My journey, unlike many, has a very definitive starting point. The day after my high school graduation while attending the parties of some friends, I started to feel unwell. I wasn’t sure exactly why, other than I knew my period was coming soon but it had never been something too awful so I figured I must be getting a bug of sorts as well. I decided to leave the last party early and while driving a friend home the pain got so bad I passed out while driving. That is the exact moment that my endo journey started, although I didn’t have a name for it at that time.

I attended College the fall after high school and everything was relatively normal, other than sometimes painful periods, but I was told that was normal. My second year of college, my boyfriend at the time got concerned at the pain I was suffering from and asked me to go see his Aunt, who was a well-known OB/GYN in Des Moines. She was the first person to mention Endometriosis to me and, based on my symptoms, recommended that I push my regular OB for a laparoscopy.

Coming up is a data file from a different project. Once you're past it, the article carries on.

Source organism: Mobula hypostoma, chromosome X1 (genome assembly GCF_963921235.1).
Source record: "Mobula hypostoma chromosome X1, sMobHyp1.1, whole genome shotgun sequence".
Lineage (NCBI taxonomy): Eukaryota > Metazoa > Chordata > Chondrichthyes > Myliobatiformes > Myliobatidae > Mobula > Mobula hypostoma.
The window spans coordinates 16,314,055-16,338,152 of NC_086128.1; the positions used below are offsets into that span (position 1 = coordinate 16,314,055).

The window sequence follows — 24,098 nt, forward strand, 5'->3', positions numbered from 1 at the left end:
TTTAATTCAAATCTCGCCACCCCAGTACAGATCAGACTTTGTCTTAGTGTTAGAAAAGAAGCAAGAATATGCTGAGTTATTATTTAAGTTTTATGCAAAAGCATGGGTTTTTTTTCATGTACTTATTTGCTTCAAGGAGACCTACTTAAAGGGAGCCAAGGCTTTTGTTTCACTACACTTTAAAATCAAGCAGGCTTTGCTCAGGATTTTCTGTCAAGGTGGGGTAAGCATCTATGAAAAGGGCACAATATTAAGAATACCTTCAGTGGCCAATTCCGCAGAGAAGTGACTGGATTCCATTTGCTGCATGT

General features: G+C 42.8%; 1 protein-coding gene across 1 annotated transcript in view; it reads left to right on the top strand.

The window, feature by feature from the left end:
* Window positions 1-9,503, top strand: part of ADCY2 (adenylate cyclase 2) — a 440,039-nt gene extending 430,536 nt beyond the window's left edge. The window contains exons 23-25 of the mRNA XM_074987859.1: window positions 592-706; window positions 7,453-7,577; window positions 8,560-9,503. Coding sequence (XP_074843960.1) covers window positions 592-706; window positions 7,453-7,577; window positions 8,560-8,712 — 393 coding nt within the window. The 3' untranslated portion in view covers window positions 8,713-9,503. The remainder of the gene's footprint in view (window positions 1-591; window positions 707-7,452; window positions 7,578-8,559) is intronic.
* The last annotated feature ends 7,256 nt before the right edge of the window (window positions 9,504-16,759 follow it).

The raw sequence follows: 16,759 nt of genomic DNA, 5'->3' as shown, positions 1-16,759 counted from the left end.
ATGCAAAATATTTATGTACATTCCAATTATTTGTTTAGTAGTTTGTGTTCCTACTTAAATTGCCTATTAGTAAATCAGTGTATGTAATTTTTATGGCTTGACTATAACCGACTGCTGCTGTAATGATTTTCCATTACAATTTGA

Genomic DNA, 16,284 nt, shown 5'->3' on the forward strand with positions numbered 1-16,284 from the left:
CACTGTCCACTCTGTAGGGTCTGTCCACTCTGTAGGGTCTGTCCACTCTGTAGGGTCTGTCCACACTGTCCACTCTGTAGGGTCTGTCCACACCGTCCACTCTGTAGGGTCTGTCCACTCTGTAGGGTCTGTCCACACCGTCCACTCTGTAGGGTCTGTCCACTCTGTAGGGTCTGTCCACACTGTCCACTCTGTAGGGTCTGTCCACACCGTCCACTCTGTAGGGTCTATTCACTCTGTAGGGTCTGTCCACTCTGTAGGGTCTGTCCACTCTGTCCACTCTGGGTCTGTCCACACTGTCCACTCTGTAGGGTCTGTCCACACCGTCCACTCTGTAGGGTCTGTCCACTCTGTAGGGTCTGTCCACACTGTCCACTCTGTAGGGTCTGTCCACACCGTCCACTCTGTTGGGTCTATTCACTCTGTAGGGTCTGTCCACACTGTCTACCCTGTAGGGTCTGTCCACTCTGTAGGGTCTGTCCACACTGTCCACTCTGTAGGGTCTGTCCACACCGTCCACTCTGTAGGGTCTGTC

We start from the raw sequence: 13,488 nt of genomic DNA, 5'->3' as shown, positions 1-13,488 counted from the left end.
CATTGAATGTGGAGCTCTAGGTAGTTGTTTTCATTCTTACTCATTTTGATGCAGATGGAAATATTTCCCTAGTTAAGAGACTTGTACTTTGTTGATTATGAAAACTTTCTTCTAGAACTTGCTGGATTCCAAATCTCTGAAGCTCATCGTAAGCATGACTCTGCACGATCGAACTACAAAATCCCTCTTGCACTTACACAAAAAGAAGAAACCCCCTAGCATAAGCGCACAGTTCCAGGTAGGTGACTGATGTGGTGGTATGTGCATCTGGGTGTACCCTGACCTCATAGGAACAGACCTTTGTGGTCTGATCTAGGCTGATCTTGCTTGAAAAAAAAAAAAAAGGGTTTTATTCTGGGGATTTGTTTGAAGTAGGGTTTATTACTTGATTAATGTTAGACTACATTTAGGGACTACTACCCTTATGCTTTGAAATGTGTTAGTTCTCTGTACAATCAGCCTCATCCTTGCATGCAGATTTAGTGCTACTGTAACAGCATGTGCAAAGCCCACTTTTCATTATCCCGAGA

Summer was nearing, so I headed home to Minnesota and scheduled an appointment with my regular doctor. I went to my appointment armed with knowledge of endometriosis and the courage to speak up for myself. I was lucky, my doctor agreed with me that it was possible endometriosis was the cause of several of my issues and was willing to schedule a diagnostic laparoscopy.

That same summer, in August of 2004, I had my first surgery. I was 20 years old and nervous. Nervous about having surgery, nervous that the doctor wouldn’t find anything, nervous that the doctor WOULD find something. Nervous about the future. I came to in recovery and the first question I asked was, “do I have endometriosis?” The answer was an undeniable yes. My entire future changed with that yes.